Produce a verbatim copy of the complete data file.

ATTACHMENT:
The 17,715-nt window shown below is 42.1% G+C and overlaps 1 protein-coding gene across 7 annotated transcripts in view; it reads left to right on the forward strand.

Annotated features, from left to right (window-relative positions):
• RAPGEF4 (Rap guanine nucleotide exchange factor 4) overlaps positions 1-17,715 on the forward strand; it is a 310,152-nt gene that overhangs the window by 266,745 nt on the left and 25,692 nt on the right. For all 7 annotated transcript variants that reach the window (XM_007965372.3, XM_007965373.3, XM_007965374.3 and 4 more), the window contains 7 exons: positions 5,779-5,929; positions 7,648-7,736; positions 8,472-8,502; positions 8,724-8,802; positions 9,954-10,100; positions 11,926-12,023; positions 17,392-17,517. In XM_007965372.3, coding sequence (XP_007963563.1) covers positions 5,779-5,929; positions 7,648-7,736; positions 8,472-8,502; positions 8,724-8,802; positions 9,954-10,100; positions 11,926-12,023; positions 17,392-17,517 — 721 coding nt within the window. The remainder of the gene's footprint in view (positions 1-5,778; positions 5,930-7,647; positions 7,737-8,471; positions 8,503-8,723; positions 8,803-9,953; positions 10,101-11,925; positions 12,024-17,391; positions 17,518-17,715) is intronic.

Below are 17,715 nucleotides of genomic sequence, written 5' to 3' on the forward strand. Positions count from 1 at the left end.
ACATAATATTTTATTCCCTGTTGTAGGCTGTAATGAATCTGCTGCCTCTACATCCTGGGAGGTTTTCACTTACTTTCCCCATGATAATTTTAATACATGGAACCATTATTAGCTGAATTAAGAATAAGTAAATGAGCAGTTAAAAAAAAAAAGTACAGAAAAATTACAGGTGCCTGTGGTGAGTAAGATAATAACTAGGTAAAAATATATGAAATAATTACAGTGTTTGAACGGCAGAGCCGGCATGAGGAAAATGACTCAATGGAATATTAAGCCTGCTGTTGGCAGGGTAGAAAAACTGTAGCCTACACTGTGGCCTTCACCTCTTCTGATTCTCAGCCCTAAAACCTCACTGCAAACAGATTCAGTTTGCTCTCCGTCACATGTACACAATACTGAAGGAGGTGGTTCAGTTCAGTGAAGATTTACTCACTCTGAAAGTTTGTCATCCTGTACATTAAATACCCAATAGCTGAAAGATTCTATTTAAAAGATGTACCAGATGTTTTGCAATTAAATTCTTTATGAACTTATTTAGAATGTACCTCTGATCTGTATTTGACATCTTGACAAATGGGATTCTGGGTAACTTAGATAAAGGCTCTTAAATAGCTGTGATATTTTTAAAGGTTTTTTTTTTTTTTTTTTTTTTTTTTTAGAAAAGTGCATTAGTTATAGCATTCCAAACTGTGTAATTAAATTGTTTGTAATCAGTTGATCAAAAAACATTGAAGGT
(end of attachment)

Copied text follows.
The 17,715-nt window shown below is 42.1% G+C and overlaps 1 protein-coding gene across 7 annotated transcripts in view; it reads left to right on the forward strand.

Annotated features, from left to right (window-relative positions):
• RAPGEF4 (Rap guanine nucleotide exchange factor 4) overlaps positions 1-17,715 on the forward strand; it is a 310,152-nt gene that overhangs the window by 266,745 nt on the left and 25,692 nt on the right. For all 7 annotated transcript variants that reach the window (XM_007965372.3, XM_007965373.3, XM_007965374.3 and 4 more), the window contains 7 exons: positions 5,779-5,929; positions 7,648-7,736; positions 8,472-8,502; positions 8,724-8,802; positions 9,954-10,100; positions 11,926-12,023; positions 17,392-17,517. In XM_007965372.3, coding sequence (XP_007963563.1) covers positions 5,779-5,929; positions 7,648-7,736; positions 8,472-8,502; positions 8,724-8,802; positions 9,954-10,100; positions 11,926-12,023; positions 17,392-17,517 — 721 coding nt within the window. The remainder of the gene's footprint in view (positions 1-5,778; positions 5,930-7,647; positions 7,737-8,471; positions 8,503-8,723; positions 8,803-9,953; positions 10,101-11,925; positions 12,024-17,391; positions 17,518-17,715) is intronic.

Below are 17,715 nucleotides of genomic sequence, written 5' to 3' on the forward strand. Positions count from 1 at the left end.
ACATAATATTTTATTCCCTGTTGTAGGCTGTAATGAATCTGCTGCCTCTACATCCTGGGAGGTTTTCACTTACTTTCCCCATGATAATTTTAATACATGGAACCATTATTAGCTGAATTAAGAATAAGTAAATGAGCAGTTAAAAAAAAAAAGTACAGAAAAATTACAGGTGCCTGTGGTGAGTAAGATAATAACTAGGTAAAAATATATGAAATAATTACAGTGTTTGAACGGCAGAGCCGGCATGAGGAAAATGACTCAATGGAATATTAAGCCTGCTGTTGGCAGGGTAGAAAAACTGTAGCCTACACTGTGGCCTTCACCTCTTCTGATTCTCAGCCCTAAAACCTCACTGCAAACAGATTCAGTTTGCTCTCCGTCACATGTACACAATACTGAAGGAGGTGGTTCAGTTCAGTGAAGATTTACTCACTCTGAAAGTTTGTCATCCTGTACATTAAATACCCAATAGCTGAAAGATTCTATTTAAAAGATGTACCAGATGTTTTGCAATTAAATTCTTTATGAACTTATTTAGAATGTACCTCTGATCTGTATTTGACATCTTGACAAATGGGATTCTGGGTAACTTAGATAAAGGCTCTTAAATAGCTGTGATATTTTTAAAGGTTTTTTTTTTTTTTTTTTTTTTTTTTTAGAAAAGTGCATTAGTTATAGCATTCCAAACTGTGTAATTAAATTGTTTGTAATCAGTTGATCAAAAAACATTGAAGGT